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Classification of European beech forests: a Gordian Knot?

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WILLNER Wolfgang JIMÉNEZ-ALFARO GONZÁLEZ Francisco De Borja AGRILLO Emiliano BIURRUN Idoia CAMPOS Juan Antonio ČARNI Andraž CASELLA Laura CSIKY János ĆUŠTEREVSKA Renata DIDUKH Yakiv P. EWALD Jörg JANDT Ute JANSEN Florian KACKI Zygmunt Walerian KAVGACI Ali LENOIR Jonathan MARINŠEK Aleksander ONYSHCHENKO Viktor RODWELL John S. SCHAMINÉE Joop H. J. ŠIBÍK Jozef ŠKVORC Željko SVENNING Jens-Christian TSIRIPIDIS Ioannis TURTUREANU Pavel Dan TZONEV Rossen VASSILEV Kiril VENANZONI Roberto WOHLGEMUTH Thomas CHYTRÝ Milan

Rok publikování 2017
Druh Článek v odborném periodiku
Časopis / Zdroj Applied Vegetation Science
Fakulta / Pracoviště MU

Přírodovědecká fakulta

Citace
www http://onlinelibrary.wiley.com/doi/10.1111/avsc.12299/abstract
Doi http://dx.doi.org/10.1111/avsc.12299
Obor Botanika
Klíčová slova Beech forest; Europe; Fagetalia sylvaticae; Fagion sylvaticae; Fagus sylvatica; Luzulo-Fagion sylvaticae; Syntaxonomy; TWINSPAN; Vegetation plot database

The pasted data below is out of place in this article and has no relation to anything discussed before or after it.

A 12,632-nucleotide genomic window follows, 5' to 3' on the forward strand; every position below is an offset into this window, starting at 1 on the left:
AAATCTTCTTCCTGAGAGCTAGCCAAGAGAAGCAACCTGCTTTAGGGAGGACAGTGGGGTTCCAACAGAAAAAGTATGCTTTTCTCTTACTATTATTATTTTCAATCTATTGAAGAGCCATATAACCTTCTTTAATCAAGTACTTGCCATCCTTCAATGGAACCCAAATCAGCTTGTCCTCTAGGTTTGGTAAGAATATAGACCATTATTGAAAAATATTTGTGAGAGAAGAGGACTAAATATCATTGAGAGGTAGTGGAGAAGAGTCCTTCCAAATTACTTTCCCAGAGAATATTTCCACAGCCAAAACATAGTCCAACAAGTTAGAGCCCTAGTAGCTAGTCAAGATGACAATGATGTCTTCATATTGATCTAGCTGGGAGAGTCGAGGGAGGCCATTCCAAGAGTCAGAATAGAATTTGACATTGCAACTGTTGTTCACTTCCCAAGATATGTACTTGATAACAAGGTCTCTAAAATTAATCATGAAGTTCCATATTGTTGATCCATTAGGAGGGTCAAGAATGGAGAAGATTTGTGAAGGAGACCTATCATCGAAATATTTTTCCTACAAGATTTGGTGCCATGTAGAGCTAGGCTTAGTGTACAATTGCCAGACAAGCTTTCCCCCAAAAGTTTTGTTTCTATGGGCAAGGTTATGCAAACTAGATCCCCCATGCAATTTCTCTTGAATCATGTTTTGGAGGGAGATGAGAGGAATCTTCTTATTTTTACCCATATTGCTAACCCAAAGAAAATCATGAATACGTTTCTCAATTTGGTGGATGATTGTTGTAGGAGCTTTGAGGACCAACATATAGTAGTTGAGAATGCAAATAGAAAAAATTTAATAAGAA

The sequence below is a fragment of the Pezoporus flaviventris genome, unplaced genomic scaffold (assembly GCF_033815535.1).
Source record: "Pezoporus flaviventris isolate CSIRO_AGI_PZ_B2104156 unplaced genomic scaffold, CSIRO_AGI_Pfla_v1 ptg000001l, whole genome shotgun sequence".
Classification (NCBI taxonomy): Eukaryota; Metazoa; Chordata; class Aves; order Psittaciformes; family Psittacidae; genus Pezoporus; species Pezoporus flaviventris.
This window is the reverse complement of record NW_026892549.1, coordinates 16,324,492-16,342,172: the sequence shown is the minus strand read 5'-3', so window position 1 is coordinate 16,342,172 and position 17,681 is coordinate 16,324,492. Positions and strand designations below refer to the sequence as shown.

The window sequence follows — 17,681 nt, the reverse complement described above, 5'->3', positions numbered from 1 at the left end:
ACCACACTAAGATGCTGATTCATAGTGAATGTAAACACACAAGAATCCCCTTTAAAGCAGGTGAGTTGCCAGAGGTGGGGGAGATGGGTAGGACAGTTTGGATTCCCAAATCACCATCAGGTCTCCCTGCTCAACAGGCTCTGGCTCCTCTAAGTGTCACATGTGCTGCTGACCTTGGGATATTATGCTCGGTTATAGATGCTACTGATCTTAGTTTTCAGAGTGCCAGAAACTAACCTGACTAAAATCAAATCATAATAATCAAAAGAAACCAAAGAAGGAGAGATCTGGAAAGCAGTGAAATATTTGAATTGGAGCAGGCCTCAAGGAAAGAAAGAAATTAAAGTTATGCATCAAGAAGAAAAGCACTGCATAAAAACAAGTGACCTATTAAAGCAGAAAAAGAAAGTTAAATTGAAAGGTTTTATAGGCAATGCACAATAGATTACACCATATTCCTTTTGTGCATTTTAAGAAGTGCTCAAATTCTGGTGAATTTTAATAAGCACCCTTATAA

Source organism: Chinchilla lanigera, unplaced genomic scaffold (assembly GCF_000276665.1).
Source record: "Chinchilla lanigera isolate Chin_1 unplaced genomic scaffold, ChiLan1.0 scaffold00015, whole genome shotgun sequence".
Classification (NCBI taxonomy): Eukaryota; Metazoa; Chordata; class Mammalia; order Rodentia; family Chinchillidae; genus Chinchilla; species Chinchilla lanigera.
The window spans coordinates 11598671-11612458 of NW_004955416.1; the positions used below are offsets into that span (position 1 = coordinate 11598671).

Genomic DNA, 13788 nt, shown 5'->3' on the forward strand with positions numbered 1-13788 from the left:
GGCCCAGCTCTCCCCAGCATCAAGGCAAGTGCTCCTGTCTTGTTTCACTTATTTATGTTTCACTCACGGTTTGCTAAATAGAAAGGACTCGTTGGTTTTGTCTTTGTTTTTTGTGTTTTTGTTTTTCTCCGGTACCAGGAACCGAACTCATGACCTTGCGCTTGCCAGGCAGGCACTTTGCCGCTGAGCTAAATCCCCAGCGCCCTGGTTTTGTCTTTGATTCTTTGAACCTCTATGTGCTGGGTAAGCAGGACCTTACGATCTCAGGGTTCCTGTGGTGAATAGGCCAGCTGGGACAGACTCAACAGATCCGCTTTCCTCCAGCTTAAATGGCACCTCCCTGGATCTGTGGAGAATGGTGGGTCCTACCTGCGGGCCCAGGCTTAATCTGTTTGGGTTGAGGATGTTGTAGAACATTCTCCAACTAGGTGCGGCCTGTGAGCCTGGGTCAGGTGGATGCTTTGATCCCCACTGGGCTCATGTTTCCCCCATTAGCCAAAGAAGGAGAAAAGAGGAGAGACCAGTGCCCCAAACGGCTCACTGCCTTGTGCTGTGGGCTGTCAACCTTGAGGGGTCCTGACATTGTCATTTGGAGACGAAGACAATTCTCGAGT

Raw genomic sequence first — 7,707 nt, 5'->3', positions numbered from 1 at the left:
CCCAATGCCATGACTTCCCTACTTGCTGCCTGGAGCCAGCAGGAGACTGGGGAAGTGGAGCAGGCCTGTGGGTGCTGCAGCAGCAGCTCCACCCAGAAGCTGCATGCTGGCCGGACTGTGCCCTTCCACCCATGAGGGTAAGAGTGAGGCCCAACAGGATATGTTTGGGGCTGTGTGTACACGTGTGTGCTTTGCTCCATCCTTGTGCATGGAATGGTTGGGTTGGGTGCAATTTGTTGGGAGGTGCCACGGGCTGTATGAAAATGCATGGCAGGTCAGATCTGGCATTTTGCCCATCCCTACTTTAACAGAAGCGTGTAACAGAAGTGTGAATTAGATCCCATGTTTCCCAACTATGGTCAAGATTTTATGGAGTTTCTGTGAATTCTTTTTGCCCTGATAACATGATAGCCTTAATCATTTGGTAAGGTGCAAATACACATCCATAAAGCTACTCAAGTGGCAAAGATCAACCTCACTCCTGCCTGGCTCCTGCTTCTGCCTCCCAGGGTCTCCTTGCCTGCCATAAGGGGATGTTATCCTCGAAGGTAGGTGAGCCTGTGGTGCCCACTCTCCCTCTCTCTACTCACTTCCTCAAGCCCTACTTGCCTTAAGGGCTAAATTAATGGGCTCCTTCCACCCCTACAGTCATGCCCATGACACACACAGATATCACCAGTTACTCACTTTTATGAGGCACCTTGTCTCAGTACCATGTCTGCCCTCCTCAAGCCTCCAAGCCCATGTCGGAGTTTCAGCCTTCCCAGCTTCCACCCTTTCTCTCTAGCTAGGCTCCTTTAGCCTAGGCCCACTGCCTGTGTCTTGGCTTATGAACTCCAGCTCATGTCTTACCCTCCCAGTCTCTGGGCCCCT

Popis Questions: What are the main floristic patterns in European beech forests? Which classification at the alliance and suballiance level is the most convincing? - Location: Europe and Asia Minor. - Methods: We applied a TWINSPAN classification to a data set of 24605 releves covering the whole range of Fagus sylvatica forests and the western part of Fagus orientalis forests. We identified 24 operational phytosociological units' (OPUs), which were used for further analysis. The position of each OPU along the soil pH and temperature gradient was evaluated using Ellenberg Indicator Values. Fidelity of species to OPUs was calculated using the phi coefficient and constancy ratio. We compared alternative alliance concepts, corresponding to groups of OPUs, in terms of number and frequency of diagnostic species. We also established formal definitions for the various alliance concepts based on comparison of the total cover of the diagnostic species groups, and evaluated alternative geographical subdivisions of beech forests. - Results: The first and second division levels of TWINSPAN followed the temperature and soil pH gradients, while lower divisions were mainly geographical. We grouped the 22 OPUs of Fagus sylvatica forests into acidophytic, meso-basiphytic and thermo-basiphytic beech forests, and separated two OPUs of F.orientalis forests. However, a solution with only two ecologically defined alliances of F.sylvatica forests (acidophytic vs basiphytic) was clearly superior with regard to number and frequency of diagnostic species. In contrast, when comparing groupings with three to six geographical alliances of basiphytic beech forests, respectively, we did not find a strongly superior solution. - Conclusions: We propose to classify F.sylvatica forests into 15 suballiances - three acidophytic and 12 basiphytic ones. Separating these two groups at alliance or order level was clearly supported by our results. Concerning the grouping of the 12 basiphytic suballiances into ecological or geographical alliances, as advocated by many authors, we failed to find an optimal solution. Therefore, we propose a multi-dimensional classification of basiphytic beech forests, including both ecological and geographical groups as equally valid concepts which may be used alternatively depending on the purpose and context of the classification.
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